PYEONGCHANG, South Korea — A lot of athletes talk about self-confidence, but alpine skier Megan McJames defines it.
The Park City native’s faith in her own abilities is not without flaws, but it has been able to withstand the kind of blow that not many athletes in any sport would have the fortitude to endure.
In 2012, McJames was cut from the U.S. Ski and Snowboard team. For the last six years, she’s competed outside the very structure set up to find, nurture and support the country’s best ski racers.
That’s right, McJames was essentially told she wasn’t good enough to represent the U.S. at the most elite levels.
That’s right, those that seek, nurture and guide the best skiers in the country told McJames she wasn’t good enough.
The 30-year-old Westminster College student, however, felt differently.
And, since then, the 2010 Olympian has earned a spot on two more U.S. Olympic Alpine teams, including the 2018 Winter Games in Pyeongchang, where she will compete in giant slalom on Monday morning, and possibly two other races.
“It’s a lot harder in a lot of ways,” McJames said of competing on the World Cup circuit without the support of the national team. “But it’s also given me freedom to pursue the athletic plan that’s best for me. I am juggling a lot more details, like fundraising and travel plans, but then you have that one run, and you know it’s awesome even before you see your time on the board. It makes it all worth it.”
Her fellow skiers admire her tenacity — and organizational skills.
“I give huge props to her for doing that,” said Holladay native and her Olympic teammate Jared Goldberg. “Continuing to make it work is really hard. It’s hard when you have a team behind you. Not having somebody to plan everything, and having to be in charge of all of that, it’s impressive. She has no support financially, and I think she has to raise all that money. … It’s cool she’s doing it. She’s a good skier, and it’s cool to see her make it outsie the team.”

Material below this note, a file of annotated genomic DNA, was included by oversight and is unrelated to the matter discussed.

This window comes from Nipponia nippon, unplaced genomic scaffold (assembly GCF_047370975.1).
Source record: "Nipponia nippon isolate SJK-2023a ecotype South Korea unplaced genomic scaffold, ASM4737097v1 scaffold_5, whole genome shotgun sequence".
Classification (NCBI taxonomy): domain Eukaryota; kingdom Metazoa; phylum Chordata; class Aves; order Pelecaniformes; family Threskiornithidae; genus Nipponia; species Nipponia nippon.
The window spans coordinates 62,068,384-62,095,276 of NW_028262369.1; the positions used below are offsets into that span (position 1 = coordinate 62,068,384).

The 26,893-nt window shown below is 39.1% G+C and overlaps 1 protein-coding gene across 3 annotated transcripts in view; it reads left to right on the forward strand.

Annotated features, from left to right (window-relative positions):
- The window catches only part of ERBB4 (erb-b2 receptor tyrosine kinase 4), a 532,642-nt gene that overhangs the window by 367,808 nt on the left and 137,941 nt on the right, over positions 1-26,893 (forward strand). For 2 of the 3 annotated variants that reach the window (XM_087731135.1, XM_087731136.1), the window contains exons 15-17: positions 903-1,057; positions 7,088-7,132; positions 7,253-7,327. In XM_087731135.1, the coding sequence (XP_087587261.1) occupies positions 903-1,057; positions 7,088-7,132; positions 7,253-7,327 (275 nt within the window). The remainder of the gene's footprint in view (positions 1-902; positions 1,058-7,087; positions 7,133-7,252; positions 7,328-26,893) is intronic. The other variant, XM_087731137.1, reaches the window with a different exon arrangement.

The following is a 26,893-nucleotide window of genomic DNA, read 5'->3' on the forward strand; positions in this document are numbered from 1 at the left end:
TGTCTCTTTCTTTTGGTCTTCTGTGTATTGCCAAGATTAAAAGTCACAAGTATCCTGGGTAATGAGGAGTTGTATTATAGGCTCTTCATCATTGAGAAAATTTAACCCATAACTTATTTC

Finding the faith to continue a professional ski career without the support of the U.S. national team was not easy.
“When I was first cut, for sure, it was a process of re-believing in myself,” she said. “The organization that manages skiing in our country was saying I’m not good enough.”
But she loved every aspect of ski racing so much that she couldn’t bring herself to give up on her dreams. So she figured out how to fund an independent ski racing career that has carried her two her third Olympic Games.
“I don’t know if it’s more special to make the Olympic team independent (of the national team’s support),” she said. “But I know all the work I put in, every thing I juggle, all the support I have, and it’s really fulfilling.”
McJames said she doesn’t use revenge or proving a point as motivators.
“At first, I had that, ‘I’m going to show them,’” she said. “But that …read more
Source:: Deseret News – Sports News